|CN103212842B *||Jan 19, 2012||Jul 6, 2016||昆山思拓机器有限公司||一种支架激光切割设备|
|EP1773566B1 *||Jul 20, 2005||Aug 31, 2016||Abbott Cardiovascular Systems Inc.||Method of fabricating an implantable medical device with biaxially oriented polymers|
|WO2005102590A1 *||Mar 17, 2005||Nov 3, 2005||Boston Scientific Limited||Inverted stent laser cutting process and device with a common base for the laser and the stent holding means|
|WO2006056639A1 *||Nov 22, 2005||Jun 1, 2006||Veslatec Oy||Method for preparing medical stents|
|WO2007041478A2 *||Sep 29, 2006||Apr 12, 2007||Boston Scientific Scimed, Inc.||Method of manufacturing a medical device from a workpiece using a pulsed beam of radiation or particles having an adjustable pulse frequency|
|WO2007041478A3 *||Sep 29, 2006||Jun 28, 2007||Boston Scient Scimed Inc||Method of manufacturing a medical device from a workpiece using a pulsed beam of radiation or particles having an adjustable pulse frequency|
|WO2007062130A1 *||Nov 22, 2006||May 31, 2007||J.P. Sercel Associates Inc.||System and method for laser machining of three-dimensional structures|
|WO2007114994A1 *||Mar 13, 2007||Oct 11, 2007||Abbott Cardiovascular Systems Inc.||Pulsed synchronized laser cutting of stents|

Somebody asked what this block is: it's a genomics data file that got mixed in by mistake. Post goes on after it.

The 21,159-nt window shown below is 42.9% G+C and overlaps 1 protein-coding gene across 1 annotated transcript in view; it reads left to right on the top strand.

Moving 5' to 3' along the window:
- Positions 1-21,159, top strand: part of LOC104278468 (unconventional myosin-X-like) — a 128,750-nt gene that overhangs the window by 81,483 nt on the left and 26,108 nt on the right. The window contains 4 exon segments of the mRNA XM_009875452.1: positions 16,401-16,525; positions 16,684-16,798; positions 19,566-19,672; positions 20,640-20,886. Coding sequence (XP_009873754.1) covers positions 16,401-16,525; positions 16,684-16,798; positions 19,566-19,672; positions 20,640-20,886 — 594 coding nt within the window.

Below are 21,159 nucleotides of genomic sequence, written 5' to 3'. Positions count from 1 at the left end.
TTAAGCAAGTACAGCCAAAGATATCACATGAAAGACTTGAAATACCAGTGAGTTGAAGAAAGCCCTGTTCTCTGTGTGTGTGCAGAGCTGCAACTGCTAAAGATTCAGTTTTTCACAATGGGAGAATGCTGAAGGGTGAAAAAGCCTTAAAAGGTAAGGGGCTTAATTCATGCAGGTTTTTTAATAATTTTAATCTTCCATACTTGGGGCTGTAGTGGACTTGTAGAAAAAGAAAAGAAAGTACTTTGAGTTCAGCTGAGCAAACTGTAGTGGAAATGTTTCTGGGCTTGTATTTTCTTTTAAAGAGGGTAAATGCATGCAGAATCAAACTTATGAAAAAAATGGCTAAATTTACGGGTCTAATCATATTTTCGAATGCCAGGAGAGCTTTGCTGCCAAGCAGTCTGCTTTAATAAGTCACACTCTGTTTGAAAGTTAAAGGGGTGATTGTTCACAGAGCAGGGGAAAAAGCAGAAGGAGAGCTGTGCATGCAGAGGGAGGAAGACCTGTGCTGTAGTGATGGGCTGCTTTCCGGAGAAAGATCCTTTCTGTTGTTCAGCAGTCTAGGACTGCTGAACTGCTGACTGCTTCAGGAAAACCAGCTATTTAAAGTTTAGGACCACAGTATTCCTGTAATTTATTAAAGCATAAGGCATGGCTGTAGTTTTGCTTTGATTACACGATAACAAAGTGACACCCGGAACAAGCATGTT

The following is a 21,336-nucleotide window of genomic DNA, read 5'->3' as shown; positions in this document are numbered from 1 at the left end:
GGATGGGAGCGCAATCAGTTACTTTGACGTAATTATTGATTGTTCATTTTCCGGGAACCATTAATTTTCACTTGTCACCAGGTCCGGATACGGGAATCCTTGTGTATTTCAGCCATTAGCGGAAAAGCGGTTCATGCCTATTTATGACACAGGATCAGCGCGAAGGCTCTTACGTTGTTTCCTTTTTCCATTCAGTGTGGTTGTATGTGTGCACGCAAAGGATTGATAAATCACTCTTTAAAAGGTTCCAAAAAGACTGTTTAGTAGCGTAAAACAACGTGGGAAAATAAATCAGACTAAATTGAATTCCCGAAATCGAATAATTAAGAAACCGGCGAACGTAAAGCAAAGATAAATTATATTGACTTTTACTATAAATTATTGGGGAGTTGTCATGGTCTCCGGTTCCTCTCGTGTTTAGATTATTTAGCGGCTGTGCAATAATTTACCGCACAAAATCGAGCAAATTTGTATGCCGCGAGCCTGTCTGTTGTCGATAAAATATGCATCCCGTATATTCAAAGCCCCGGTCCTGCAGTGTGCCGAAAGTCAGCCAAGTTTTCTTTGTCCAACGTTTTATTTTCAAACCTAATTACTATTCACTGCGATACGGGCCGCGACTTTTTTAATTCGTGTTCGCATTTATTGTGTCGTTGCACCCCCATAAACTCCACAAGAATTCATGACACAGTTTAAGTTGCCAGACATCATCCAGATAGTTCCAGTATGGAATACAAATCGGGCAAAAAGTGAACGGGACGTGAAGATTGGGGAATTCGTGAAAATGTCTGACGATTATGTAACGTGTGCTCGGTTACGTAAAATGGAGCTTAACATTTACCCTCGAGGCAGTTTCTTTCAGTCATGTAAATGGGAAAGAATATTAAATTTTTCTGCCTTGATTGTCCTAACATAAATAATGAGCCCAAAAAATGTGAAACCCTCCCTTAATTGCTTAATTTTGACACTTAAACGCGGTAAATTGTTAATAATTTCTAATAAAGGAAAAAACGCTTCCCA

|U.S. Classification||219/121.85, 219/121.68, 219/121.6, 219/121.73|
|International Classification||B23K26/362, B23K26/402, B23K26/08, B23K26/0622, A61F2/915, A61F2/91|
|Cooperative Classification||B23K26/362, A61F2/91, B23K26/402, B23K2203/42, B23K26/0624, A61F2002/91558, A61F2002/91541, A61F2002/91508, A61F2002/9155, B23K26/0823, A61F2/915, B41M5/24|
|European Classification||B23K26/40B7H, A61F2/915, B23K26/36E, A61F2/91, B23K26/08D, B23K26/06B4B|
|Nov 9, 1998||AS||Assignment|
Owner name: BIOTRONIK MESS-UND THERAPIEGERATE GMBH & CO. INGEN
Free format text: ASSIGNMENT OF ASSIGNORS INTEREST;ASSIGNORS:MOMMA, CARSTEN;NOLTE, STEFAN;VON ALVENSLEBEN, FERNINAND;AND OTHERS;REEL/FRAME:009571/0582;SIGNING DATES FROM 19981006 TO 19981012
|May 28, 2004||FPAY||Fee payment|
Year of fee payment: 4
|May 29, 2008||FPAY||Fee payment|
Year of fee payment: 8
|Jun 4, 2012||FPAY||Fee payment|
Year of fee payment: 12